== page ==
Access to a messenger RNA sequence or its protein product is not limited by tissue or species specificity

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Science  21 Apr 1989:
Vol. 244, Issue 4902, pp. 331-334
DOI: 10.1126/science.2565599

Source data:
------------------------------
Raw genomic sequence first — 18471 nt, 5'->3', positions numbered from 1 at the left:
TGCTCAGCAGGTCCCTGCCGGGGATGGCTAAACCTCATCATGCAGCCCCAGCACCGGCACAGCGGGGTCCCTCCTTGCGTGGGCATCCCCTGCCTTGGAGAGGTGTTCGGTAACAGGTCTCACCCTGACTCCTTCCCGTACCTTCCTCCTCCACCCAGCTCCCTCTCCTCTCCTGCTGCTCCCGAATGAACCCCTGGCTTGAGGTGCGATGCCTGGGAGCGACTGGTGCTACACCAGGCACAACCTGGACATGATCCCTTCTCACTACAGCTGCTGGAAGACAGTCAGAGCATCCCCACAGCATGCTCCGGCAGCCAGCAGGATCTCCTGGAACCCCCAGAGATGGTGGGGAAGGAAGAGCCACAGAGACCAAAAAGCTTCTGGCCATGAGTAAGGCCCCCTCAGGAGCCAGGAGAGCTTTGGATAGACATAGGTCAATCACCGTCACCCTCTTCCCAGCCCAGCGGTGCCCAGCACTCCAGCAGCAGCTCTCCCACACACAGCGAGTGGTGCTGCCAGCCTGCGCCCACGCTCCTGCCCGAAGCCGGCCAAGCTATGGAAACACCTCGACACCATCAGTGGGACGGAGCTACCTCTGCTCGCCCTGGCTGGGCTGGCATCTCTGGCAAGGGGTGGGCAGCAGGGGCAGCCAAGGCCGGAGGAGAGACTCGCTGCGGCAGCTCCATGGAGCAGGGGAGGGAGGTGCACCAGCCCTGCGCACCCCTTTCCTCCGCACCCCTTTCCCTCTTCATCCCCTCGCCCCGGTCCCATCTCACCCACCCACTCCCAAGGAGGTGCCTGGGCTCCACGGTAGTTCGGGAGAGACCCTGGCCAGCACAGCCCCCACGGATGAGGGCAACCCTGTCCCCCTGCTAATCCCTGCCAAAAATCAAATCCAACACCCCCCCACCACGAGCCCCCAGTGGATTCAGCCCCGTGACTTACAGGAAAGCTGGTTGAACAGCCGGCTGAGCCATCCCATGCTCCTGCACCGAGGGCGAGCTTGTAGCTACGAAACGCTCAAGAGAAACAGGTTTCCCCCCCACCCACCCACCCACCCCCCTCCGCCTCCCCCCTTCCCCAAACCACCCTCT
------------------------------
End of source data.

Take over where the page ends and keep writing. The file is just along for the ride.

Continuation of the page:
RNA amplification with transcript sequencing (RAWTS) is a rapid and sensitive method of direct sequencing that involves complementary DNA synthesis, polymerase chain reaction (PCR) with a primer or primers containing a phage promoter, transcription from the phage promoter, and reverse transcriptase-mediated sequencing. By means of RAWTS, it was possible to sequence each of four tissue-specific human messenger RNAs (blue pigment, factor IX, phenylalanine hydroxylase, and tyrosine hydroxylase) in four cell types examined (white blood cells, liver, K562 erythroleukemia cells, and chorionic villus cells). These results indicate that there is a basal rate of transcription, splicing, and polyadenylation of tissue-specific mRNAs in adult and embryonic tissues. In addition to revealing sequence information, it is possible to generate a desired in vitro translation product by incorporating a translation initiation signal into the appropriate PCR primer. RAWTS can be used to obtain novel mRNA sequence information from other species as illustrated with a segment of the catalytic domain of factor IX. In general, the ability to obtain mRNA sequences rapidly across species boundaries should aid both the study of protein evolution and the identification of sequences crucial for protein structure and function.

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